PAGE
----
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noun sta·ble \ˈstā-bəl\

Simple Definition of stable

  • : a building in which horses are kept, fed, and cared for

  • : the group of racehorses that belong to the same owner

  • : a group of people (such as athletes, writers, or performers) who work for or are trained by the same person, organization, or business

Full Definition of stable

  1. 1 :  a building in which domestic animals are sheltered and fed; especially :  such a building having stalls or compartments <a horse stable>

  2. 2a :  the racehorses of one ownerb :  a group of people (as athletes, writers, or performers) under one managementc :  the racing cars of one ownerd :  group, collection

sta·ble·man play \-mən, -ˌman\ noun

Examples of stable

  1. She rode the horse back to the stable.

  2. There have been three winners from his stable this season.

  3. A new model will be added to the car company's stable of sedans.

Origin of stable

Middle English, from Anglo-French estable, stable, from Latin stabulum, from stare to stand — more at stand

First Known Use: 13th century

Other Animal Husbandry Terms

Rhymes with stable



verb sta·ble

Simple Definition of stable

  • : to put or keep (a horse) in a stable

Full Definition of stable

sta·bledsta·bling play \-b(ə-)liŋ\

  1. transitive verb
  2. :  to put or keep in a stable

  3. intransitive verb
  4. :  to dwell in or as if in a stable

Examples of stable

  1. Where do you stable your horses?

14th Century

First Known Use of stable

14th century

Other Animal Husbandry Terms



adjective sta·ble

Simple Definition of stable

  • : in a good state or condition that is not easily changed or likely to change

  • medical : not getting worse or likely to get worse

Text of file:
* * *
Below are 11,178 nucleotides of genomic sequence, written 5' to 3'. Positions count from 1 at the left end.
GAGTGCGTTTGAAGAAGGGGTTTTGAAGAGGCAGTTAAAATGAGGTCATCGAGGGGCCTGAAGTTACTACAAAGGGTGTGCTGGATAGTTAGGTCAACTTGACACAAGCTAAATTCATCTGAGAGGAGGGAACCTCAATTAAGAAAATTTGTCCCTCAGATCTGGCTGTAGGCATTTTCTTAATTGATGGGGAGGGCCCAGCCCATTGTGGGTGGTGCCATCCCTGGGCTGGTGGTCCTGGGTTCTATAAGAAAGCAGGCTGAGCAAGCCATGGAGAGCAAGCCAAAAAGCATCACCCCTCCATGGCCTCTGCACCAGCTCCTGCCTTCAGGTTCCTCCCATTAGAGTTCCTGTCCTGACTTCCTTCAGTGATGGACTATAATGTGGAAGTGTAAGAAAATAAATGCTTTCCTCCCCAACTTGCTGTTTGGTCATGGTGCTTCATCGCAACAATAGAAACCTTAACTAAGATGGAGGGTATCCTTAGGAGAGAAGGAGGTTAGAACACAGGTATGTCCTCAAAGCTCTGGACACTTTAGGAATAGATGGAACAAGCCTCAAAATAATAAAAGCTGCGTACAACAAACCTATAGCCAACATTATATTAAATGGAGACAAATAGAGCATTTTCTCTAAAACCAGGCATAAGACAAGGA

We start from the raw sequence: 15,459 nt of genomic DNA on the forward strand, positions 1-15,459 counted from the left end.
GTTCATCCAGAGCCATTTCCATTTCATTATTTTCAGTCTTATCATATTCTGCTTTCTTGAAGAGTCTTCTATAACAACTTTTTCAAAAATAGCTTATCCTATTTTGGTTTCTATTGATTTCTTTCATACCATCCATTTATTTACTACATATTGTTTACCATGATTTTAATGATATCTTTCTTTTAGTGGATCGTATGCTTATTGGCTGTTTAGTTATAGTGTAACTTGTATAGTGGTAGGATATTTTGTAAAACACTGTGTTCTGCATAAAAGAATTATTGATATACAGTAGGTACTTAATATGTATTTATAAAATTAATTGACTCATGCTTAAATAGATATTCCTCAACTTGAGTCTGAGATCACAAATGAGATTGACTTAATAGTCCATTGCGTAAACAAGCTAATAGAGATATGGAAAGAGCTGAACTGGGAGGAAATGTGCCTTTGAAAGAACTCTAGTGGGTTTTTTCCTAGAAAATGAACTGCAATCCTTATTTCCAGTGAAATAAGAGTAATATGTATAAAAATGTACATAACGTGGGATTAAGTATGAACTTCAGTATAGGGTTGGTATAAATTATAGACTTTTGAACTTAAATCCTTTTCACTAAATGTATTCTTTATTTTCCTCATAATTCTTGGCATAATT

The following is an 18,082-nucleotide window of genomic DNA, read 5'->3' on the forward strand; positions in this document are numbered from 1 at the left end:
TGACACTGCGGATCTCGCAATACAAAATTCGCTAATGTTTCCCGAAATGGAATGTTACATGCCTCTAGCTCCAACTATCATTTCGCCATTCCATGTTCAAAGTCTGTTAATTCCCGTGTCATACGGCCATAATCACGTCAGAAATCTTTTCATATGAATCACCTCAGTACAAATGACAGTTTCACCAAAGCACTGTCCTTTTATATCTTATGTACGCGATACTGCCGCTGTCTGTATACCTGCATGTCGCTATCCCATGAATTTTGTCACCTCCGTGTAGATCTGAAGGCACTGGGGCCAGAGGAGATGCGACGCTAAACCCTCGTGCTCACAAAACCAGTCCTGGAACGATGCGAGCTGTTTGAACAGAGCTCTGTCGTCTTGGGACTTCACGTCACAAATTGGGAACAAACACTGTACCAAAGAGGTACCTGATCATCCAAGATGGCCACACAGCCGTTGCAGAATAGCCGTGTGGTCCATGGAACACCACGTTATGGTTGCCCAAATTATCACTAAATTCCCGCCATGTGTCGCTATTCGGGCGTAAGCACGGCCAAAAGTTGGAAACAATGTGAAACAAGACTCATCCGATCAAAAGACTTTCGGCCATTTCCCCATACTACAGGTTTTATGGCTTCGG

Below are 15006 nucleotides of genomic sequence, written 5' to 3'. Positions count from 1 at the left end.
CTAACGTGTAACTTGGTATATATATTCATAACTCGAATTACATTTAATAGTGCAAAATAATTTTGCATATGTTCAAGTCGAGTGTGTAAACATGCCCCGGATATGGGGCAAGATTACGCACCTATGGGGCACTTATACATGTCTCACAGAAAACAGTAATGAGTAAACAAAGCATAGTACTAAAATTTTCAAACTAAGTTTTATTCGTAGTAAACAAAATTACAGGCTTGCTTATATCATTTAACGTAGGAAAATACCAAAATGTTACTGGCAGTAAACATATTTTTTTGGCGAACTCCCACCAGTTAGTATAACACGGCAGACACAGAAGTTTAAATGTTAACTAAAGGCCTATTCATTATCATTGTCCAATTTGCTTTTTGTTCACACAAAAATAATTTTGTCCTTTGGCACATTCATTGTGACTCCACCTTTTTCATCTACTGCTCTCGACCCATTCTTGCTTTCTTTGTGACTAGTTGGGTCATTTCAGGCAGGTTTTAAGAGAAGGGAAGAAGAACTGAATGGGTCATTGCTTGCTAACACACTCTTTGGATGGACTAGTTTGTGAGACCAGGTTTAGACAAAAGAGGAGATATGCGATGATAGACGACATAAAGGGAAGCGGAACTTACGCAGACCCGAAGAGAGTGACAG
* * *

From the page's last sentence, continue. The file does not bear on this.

• : not easily moved

Full Definition of stable

sta·bler play \-b(ə-)lər\ sta·blest play \-b(ə-)ləst\

  1. 1a :  firmly established :  fixed, steadfast <stable opinions>b :  not changing or fluctuating :  unvarying <in stable condition>c :  permanent, enduring <stable civilizations>

  2. 2a :  steady in purpose :  firm in resolutionb :  not subject to insecurity or emotional illness :  sane, rational <a stable personality>

  3. 3a (1) :  placed so as to resist forces tending to cause motion or change of motion (2) :  designed so as to develop forces that restore the original condition when disturbed from a condition of equilibrium or steady motionb (1) :  not readily altering in chemical makeup or physical state <stable emulsions> (2) :  not spontaneously radioactive

sta·ble·ness play \-bəl-nəs\ noun
sta·bly play \-b(ə-)lē\ adverb

Examples of stable

  1. They have a stable relationship.

  2. Children need to be raised in a stable environment.

  3. Make sure the platform is stable.

Origin of stable

Middle English, from Anglo-French estable, stable, from Latin stabilis, from stare to stand

First Known Use: 13th century

Synonym Discussion of stable

lasting, permanent, durable, stable mean enduring for so long as to seem fixed or established. lasting implies a capacity to continue indefinitely <a book that left a lasting impression on me>. permanent adds usually the implication of being designed or planned to stand or continue indefinitely <permanent living arrangements>. durable implies power to resist destructive agencies <durable fabrics>. stable implies lastingness because of resistance to being overturned or displaced <a stable government>.

Other Aeronautics/Aerospace Terms

Medical Dictionary


adjective sta·ble \ˈstā-bəl\

Medical Definition of stable

sta·bler \-b(ə-)lər\play sta·blest \-b(ə-)ləst\play

  1. 1:  not changing or fluctuating <the patient's condition was listed as stable>

  2. 2:  not subject to insecurity or emotional illness <a stable personality>

  3. 3a:  not readily altering in chemical makeup or physical state <stable emulsions>b:  not spontaneously radioactive <a stable isotope>

Seen and Heard

What made you want to look up stable? Please tell us where you read or heard it (including the quote, if possible).


February 8, 2016

to clear from accusation or blame

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